Yesterday, I had to pick the kids up from school early because my son had a soccer game. Usually not a big deal, but since I was transporting other boys to the game, I needed to take the Great White Beast (a GMC Yukon) instead of my usual F-150.
The Great White Beast had been parked between our other car and the basketball hoop. If you know my husband, you know that he has near magical skills with parking large vehicles. Recall the position of our camper being within four inches of the side of our house on the first try countless times. I, however, park ultramarathon distances from the store because I need a space the size of Area 51 to “precisely” place the F-150. Still, I expect to see memes of the vehicle at haphazard angles to the parking lines.
As you can imagine, the F-150 was not in the optimal position for removing the Great White Beast from its pigeon hole because I had parked it. Having over-confidence in my ability to back out of the driveway and little concern for the grass, and possibly the tree and fire hydrant, I was prepared to exit the driveway in the Great White Beast without moving the F-150.
My husband, seeing the obvious obstacles, ran outside to warn me that I would not be able to perform my intended maneuver… since he was not able to do it the other day. Probably a good assessment.
His warning, however, led to a much greater problem.
When he darted outside with his distress signal, I lowered the passenger window of the Beast to hear him… allowing an actual wild beast to fling themselves from under the window cover and onto the dashboard.
My husband seeing the mayhem about to ensue dashed back inside, claiming he was supposed to be in a meeting. Ah, paying employment, that old excuse.
Leaving me in an enclosed space with a wiley critter and a ticking clock. The time I needed to get to school disappeared as quickly as my anxiety skyrocketed.
The crafty amphibian leapt around the dashboard, squeezing into the space between the windshield and the dashboard. Any attempt to sweep him humanely toward the great wide open led to him diving farther into the crevice.
The only way to remove him was to corral him and cup him in my _bare_ (shudder) hands. Despite the herpetologist aspirations of my progeny, the potential smears of salmonella from the infectious croaker paralyzed me.
Having been left to suffer the battle with this devious leaper by myself, I decided my best option was to leave the doors of the Great White Beast open and move the F-150, giving the critter time and space to escape without the potential for one of his leaps to land on me and get forever tangled in the ruffles on my shirt.
The F-150 moved to a safer location, I returned to the Great White Beast, hoping the bouncer had vacated the dashboard and returned to the swamp. No such luck.
The mighty ogre had attempted to commandeer the steering area. Positioning myself against the door frame, I reached into the animals’ striking range to gently shoo him toward the open door.
He decided this would be an appropriate time to retreat to that hidey-hole by the windshield.
Debating the safety of driving to school with the monster in the vehicle, I closed the doors and backed out of the driveway, the F-150, tree, and fire hydrant remaining unscathed. I prayed that the varmint remained in his hideout until my aspiring herpetologist could rescue me and the Great White Beast at school. I envisioned the critter flying at me ala Christmas Vacation squirrel causing vehicular mayhem on the streets and ruptured abdominal muscles for any first responders that came to our aid.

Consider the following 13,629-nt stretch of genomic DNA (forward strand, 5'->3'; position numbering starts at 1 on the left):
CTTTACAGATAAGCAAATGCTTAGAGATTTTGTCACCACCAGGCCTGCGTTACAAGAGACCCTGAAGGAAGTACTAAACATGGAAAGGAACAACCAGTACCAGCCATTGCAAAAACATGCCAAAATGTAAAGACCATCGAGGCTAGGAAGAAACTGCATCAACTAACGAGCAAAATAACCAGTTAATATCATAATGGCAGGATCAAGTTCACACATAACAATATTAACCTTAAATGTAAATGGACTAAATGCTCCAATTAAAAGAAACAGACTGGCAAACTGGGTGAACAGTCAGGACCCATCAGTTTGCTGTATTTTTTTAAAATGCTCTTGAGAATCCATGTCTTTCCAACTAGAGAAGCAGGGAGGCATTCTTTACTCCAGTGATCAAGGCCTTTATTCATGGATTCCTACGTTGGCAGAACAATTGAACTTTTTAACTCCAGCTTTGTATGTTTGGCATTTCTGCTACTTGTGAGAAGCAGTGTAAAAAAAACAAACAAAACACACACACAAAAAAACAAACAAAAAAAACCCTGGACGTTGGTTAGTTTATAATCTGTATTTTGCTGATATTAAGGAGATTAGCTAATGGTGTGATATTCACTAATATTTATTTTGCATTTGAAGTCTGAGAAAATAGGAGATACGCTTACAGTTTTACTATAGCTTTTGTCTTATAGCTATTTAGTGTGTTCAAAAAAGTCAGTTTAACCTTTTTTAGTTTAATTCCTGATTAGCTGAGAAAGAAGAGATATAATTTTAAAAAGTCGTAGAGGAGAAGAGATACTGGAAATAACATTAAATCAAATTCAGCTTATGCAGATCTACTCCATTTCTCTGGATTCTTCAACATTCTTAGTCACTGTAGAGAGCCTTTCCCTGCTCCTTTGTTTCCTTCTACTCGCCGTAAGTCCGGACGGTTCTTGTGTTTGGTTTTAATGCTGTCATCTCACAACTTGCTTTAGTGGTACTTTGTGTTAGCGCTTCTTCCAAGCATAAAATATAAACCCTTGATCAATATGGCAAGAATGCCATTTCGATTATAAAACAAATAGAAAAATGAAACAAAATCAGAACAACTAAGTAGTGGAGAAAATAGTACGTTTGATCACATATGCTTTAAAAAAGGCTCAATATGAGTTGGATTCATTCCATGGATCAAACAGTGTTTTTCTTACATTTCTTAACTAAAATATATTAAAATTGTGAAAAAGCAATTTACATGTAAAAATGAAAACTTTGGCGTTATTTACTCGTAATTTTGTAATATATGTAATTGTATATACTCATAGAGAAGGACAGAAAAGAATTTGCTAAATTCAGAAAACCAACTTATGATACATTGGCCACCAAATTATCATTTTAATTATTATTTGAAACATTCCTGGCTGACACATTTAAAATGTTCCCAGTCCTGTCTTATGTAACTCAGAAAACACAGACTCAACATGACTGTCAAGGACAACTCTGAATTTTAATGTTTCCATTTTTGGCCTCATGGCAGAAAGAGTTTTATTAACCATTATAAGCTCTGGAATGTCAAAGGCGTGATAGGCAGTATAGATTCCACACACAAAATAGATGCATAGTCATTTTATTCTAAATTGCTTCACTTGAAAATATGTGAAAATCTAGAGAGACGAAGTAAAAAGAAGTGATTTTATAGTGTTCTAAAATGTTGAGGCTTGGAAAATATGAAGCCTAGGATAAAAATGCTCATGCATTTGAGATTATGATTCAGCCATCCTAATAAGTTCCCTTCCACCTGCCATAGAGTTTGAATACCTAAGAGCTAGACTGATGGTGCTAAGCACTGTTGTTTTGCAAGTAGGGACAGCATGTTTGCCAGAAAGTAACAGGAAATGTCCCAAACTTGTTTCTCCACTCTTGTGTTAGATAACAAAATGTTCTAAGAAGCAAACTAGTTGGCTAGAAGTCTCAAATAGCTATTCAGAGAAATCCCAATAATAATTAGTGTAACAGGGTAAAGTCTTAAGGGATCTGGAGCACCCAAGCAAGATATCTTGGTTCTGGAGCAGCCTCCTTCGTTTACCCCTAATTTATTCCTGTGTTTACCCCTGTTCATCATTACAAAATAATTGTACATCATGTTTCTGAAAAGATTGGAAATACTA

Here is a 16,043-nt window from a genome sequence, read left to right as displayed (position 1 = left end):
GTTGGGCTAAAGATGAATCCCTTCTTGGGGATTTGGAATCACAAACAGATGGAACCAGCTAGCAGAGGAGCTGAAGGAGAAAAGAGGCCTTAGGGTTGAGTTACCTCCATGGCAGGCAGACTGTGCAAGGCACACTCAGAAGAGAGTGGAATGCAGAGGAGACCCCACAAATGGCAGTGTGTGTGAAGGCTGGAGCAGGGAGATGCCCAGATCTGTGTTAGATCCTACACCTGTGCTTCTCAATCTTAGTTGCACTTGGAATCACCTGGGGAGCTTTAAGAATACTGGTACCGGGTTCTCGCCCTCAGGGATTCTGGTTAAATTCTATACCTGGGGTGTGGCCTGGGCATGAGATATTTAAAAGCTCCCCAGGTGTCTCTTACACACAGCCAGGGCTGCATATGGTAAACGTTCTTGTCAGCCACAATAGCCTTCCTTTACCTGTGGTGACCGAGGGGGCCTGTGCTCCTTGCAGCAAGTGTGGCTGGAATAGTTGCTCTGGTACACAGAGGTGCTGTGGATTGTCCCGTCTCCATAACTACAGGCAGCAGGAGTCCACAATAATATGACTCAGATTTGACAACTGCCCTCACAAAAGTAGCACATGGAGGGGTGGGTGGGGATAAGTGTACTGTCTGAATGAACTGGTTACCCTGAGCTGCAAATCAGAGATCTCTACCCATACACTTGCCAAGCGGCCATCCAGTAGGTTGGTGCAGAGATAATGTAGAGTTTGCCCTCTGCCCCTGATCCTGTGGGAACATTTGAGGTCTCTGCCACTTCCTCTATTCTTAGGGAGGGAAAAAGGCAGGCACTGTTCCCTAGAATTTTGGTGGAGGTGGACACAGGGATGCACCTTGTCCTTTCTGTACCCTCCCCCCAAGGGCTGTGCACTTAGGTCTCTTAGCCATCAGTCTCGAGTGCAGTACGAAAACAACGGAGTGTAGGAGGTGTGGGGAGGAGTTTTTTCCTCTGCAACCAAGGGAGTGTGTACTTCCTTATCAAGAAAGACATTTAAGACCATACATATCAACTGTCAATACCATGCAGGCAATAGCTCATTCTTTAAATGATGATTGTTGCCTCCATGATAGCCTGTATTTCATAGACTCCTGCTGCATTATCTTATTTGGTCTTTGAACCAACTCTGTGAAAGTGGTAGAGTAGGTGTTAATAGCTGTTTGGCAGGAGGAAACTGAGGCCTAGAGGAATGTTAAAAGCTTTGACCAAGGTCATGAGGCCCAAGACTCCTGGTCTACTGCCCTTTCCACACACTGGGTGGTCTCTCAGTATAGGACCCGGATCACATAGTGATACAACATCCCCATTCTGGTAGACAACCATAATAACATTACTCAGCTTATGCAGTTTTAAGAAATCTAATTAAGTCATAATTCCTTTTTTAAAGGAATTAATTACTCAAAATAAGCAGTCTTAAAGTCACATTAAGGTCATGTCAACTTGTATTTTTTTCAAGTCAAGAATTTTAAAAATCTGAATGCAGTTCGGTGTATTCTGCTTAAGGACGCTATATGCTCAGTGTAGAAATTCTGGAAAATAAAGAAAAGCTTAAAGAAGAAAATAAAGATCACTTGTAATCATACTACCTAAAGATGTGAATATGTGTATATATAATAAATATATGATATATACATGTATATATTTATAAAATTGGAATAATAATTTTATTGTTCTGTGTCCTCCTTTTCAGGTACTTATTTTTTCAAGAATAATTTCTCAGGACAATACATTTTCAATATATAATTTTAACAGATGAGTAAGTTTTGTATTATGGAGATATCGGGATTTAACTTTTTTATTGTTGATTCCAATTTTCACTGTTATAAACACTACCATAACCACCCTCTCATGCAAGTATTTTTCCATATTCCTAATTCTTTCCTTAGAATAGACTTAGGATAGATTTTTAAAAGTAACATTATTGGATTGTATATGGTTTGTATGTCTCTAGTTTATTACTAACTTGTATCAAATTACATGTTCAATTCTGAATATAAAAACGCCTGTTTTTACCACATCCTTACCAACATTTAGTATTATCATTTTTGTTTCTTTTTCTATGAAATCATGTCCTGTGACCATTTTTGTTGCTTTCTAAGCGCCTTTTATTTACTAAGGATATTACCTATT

Upon arriving at the intersection from our subdivision to the main road, I had to wait several minutes for the traffic to clear. Each second had my heart racing as I expected the creature to seek vengeance for his capture by leaping at my face and injecting salmonella directly into my throat as soon as I jammed the gas to pull into traffic.
As the traffic surged and waned without enough space to insert the three-ton Great White Beast into the flow, the amphibian emerged from the crevice and surveyed the wide open dashboard, evaluating his options for escape or for disabling his captor. His emergences frequently matched with the widest opportunities for pulling onto the busy street.
As this point, I am still contemplating whether I can traverse the three miles to school under this duress. And what if the aspiring herpetologist is not able to clasp the amphibian with her usual acuity?
Then God sees my dire situation. A voice like one calling in the wilderness encourages the mini marauder to leap toward freedom on the passenger side and not into the fold of my shirt. Despite the best opportunity for putting the lumbering Great White Beast on the road, I flung open my door and sprinted around the vehicle, setting a personal 40M record. A slight wave of my hand behind the intruder, and he hurled himself to the pavement, releasing us both from our terrifying bond.
I did not have time to melt into a salmonella-free puddle of gooey relief.
At that time, the traffic also cleared, so the rest of the trip was spectacularly uneventful.
Picture attached of the salmonella-ridden frog. No dime available for size comparison, but a lot of ferocity is packed into that body.